I participate in a rabbinic email chat that is composed largely of right-of-center Orthodox rabbanim. Last week, one of the rabbanim asked the chat if anyone had an idea for a spiritual message as a takeaway from the deadly fires in Maui, Hawaii.
Being a glutton for punishment, I responded that I have a thought, but it must remain a thought because it is very politically incorrect and could be unnecessarily provocative.
Part of the discussion was whether we should be more attentive to the scientists who have been warning for years that global warming can lead to all kinds of natural disasters. I responded that scientists today have lost a lot of credibility. Much of the Woke culture has crept its way into science, including the gender insanity. They will not even allow for questioning of the Theory of Evolution, despite the fact that there are plenty of unanswered questions on the theory. The COVID response was completely infiltrated by political biases at either end of the debate.
Nonetheless, I suggested that there is little doubt we are undergoing climate change. The radical temperatures and unprecedented natural disasters make the effects of climate change abundantly clear.
But as religious Jews, and especially as rabbinic leaders, we are duty-bound to draw a connection to events around us. The Rambam famously states (Hilchos Taanis 1:3), “If people witness calamity and think it is haphazard and do not think of repenting, that is a way of cruelty and only serves to perpetuate their evil ways.”
We have witnessed unparalleled forest and brush fires, heat waves, droughts, floods, mudslides, hurricanes, and earthquakes in recent months. Is it not reasonable to connect the dots between these disasters and the total U-turn the world has taken regarding the sanctity of life and what was for millennia thought of as abnormal deviance? And what about financial corruption and schemes? What about tolerating robbery?
Beginning with the Flood during Noach’s time, the Torah (B’reishis 6:11) warns, “Now, the earth had become corrupted, and the earth had become filled with robbery.” G-d, therefore, decided to destroy his precious earth due to the debauchery of man. Interestingly, the rabbis taught us that the final fate of the Flood generation was sealed for financial misdeeds (see Rashi there, 6:13). See also Rashi in D’varim (25:17) about calamity to follow corrupt business practices.
We need not enumerate the countless times the Torah warns us of pending doom due to moral degeneracy. We know from the story of Yonah HaHavi that this applies to the gentile world, as well. Noach also makes that clear.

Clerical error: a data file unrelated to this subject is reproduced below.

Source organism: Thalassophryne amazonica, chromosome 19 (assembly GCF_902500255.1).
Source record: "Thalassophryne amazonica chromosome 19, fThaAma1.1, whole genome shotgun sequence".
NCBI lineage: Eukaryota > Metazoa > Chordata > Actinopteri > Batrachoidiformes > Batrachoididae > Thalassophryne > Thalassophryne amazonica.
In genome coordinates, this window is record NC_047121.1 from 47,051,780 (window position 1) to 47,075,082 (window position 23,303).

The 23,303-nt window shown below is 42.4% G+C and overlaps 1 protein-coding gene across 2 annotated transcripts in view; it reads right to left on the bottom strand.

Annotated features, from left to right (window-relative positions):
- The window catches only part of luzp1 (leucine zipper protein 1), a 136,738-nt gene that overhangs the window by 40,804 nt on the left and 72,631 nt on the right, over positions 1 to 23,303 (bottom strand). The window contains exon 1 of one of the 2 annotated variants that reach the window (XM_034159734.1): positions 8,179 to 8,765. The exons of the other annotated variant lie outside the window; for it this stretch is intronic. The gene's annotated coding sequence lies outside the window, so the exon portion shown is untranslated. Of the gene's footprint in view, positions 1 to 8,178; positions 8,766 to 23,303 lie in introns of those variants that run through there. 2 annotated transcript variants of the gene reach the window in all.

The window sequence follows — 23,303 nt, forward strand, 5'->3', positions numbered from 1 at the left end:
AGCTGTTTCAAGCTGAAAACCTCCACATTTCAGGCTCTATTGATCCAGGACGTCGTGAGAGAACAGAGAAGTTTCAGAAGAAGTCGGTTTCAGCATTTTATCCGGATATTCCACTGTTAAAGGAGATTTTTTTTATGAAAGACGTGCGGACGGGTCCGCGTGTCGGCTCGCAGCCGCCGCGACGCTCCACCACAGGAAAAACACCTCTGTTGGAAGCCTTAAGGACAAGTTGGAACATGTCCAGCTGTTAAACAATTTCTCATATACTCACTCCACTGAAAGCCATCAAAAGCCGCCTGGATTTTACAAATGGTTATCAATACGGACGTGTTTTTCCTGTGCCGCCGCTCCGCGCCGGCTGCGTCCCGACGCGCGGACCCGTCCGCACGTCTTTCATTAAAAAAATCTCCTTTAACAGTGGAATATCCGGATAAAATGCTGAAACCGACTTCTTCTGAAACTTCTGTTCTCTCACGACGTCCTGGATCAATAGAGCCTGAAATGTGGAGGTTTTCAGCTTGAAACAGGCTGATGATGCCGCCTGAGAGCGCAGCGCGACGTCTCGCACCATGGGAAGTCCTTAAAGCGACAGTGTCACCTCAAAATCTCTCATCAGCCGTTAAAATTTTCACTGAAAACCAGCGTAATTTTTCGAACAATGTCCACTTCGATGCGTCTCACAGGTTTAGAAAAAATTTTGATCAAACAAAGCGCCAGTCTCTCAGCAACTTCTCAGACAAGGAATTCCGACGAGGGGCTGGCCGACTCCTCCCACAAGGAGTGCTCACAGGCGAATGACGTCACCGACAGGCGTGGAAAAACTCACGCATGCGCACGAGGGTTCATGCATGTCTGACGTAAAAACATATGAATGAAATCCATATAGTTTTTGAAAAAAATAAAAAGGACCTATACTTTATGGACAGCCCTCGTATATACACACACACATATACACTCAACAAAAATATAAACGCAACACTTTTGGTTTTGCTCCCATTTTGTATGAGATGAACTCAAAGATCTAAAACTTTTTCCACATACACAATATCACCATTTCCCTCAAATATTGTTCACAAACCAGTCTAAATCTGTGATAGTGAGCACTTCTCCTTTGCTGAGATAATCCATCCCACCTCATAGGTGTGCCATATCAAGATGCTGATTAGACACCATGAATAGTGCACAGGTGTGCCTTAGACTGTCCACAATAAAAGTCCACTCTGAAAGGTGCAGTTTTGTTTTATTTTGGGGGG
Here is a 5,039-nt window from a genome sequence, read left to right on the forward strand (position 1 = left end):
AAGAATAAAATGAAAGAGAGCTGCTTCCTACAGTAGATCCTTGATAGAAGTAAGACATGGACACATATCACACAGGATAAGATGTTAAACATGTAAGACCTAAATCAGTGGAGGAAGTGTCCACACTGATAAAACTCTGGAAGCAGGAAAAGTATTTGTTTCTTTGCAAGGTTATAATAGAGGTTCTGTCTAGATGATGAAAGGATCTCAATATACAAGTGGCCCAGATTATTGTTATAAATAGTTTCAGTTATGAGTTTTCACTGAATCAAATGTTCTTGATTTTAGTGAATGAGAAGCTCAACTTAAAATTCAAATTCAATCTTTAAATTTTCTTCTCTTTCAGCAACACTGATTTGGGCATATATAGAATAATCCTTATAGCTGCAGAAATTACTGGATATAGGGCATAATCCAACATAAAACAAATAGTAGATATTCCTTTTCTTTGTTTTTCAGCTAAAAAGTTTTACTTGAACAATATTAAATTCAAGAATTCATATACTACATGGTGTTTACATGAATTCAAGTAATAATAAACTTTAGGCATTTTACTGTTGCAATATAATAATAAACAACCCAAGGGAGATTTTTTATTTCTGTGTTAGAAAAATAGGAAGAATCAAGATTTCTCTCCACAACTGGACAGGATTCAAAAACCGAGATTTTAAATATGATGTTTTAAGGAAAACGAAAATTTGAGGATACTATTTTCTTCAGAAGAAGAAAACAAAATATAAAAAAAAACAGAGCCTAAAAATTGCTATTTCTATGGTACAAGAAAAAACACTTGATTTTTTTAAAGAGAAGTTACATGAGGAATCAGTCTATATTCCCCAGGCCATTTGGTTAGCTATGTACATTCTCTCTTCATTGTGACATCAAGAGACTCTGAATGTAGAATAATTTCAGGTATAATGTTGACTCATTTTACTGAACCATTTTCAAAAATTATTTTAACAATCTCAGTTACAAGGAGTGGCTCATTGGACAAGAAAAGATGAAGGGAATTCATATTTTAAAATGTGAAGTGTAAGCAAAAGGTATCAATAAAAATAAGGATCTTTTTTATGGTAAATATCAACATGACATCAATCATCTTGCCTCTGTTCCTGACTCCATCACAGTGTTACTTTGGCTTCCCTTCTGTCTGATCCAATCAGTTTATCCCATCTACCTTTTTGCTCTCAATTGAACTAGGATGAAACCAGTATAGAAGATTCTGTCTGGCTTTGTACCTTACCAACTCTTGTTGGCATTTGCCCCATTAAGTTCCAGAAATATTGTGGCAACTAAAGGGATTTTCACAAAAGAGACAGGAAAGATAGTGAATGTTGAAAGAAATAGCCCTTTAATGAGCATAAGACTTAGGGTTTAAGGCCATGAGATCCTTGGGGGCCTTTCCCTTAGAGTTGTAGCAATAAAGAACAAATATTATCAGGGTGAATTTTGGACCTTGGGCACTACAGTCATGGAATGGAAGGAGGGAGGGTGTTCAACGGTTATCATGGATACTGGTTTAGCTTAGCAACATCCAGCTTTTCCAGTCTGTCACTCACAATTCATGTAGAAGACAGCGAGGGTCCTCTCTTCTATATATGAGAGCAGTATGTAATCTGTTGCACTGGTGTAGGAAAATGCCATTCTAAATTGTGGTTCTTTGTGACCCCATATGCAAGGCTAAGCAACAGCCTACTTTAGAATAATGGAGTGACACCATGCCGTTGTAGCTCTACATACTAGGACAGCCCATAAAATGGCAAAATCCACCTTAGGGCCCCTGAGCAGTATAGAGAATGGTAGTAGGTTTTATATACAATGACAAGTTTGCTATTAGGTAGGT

Is it not within our rights to call out to the world that we will continue to suffer unheard of disasters if we don’t find a way to come back to normal? If someone preaches this in advance, he is scoffed at, as Noah was in his time. Yet when these events do transpire, the ones making the point are written off as benighted screwballs.
Now, I know we are not prophets and not in a position to point to any particular sin that may be the cause of our troubles, but conceptually it should be considered. It is only right to emphasize to the world that what is happening is not “haphazard.” We need some introspection, plus honesty – intellectually and otherwise.
A rabbi friend of mine who was once the rabbi of one of the country’s largest and most prominent shuls, but with whom I occasionally differ, side-chatted me when I opened this discussion. “Yoel, what do you need this for? Why are you bothering?”
Truthfully, he is right; I don’t need it. I’m retired; I should just leave well enough alone. But I am quite surprised that my remarks sparked a discussion on that chat that continues even now.
One of the rabbanim very interestingly pointed to the sefer Nefesh HaRav, authored by Rav Hershel Schachter shlita, which outlines the thinking of Rav Soloveitchik zt”l on many current matters. On page 278, as part of a lengthy discussion of the different types of sinners and the call for their repentance, the Rav said that there is hope for those who sin out of a compulsive need to do so. The ones who turn their sin into an “ideology,” however, have very little hope and remain a threat to society, as alluded to by the Rambam above.
No doubt the world has turned many of the basic sins of man into an ideology. Is it so wrong for rabbis to point this out? Are we benighted for linking that to the calamities of the day? Thank goodness I’m retired.
Rabbi Yoel Schonfeld is the Rabbi Emeritus of the Young Israel of Kew Gardens Hills, President of the Coalition for Jewish Values, former President of the Vaad Harabonim of Queens, and the Rabbinic Consultant for the Queens Jewish Link.